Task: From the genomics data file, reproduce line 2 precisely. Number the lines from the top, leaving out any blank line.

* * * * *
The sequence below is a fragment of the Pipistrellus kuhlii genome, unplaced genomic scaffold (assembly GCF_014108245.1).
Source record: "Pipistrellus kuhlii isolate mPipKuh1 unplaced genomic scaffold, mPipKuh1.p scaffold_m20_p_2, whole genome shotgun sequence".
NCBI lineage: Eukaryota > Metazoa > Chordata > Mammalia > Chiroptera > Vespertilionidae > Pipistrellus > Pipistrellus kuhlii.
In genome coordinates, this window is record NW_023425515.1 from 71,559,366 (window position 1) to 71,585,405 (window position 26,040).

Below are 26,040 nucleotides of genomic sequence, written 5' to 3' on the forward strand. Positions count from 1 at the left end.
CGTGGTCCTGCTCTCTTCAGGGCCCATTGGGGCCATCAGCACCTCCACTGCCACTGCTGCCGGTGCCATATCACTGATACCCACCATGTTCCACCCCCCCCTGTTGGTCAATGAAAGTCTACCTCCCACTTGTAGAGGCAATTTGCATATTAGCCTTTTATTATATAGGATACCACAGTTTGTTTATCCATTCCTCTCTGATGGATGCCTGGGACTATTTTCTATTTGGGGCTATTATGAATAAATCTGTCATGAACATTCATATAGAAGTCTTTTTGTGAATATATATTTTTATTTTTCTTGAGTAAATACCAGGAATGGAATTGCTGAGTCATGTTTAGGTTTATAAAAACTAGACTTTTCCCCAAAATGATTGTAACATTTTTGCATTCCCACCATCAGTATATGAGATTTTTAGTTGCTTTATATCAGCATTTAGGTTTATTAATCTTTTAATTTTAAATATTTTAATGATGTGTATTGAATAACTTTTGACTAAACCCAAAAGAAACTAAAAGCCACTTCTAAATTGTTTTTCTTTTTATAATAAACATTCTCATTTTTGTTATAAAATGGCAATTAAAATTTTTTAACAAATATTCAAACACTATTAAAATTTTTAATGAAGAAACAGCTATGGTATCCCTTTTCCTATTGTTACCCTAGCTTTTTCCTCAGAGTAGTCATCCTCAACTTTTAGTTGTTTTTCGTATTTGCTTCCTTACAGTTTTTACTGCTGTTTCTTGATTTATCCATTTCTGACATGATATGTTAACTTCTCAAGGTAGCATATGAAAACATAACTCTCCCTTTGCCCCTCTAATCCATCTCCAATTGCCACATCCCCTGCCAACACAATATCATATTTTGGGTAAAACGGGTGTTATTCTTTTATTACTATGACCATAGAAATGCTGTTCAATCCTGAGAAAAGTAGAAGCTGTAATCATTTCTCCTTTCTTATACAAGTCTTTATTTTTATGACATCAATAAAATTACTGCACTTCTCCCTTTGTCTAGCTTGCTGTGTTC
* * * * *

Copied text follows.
Source record: "Pipistrellus kuhlii isolate mPipKuh1 unplaced genomic scaffold, mPipKuh1.p scaffold_m20_p_2, whole genome shotgun sequence".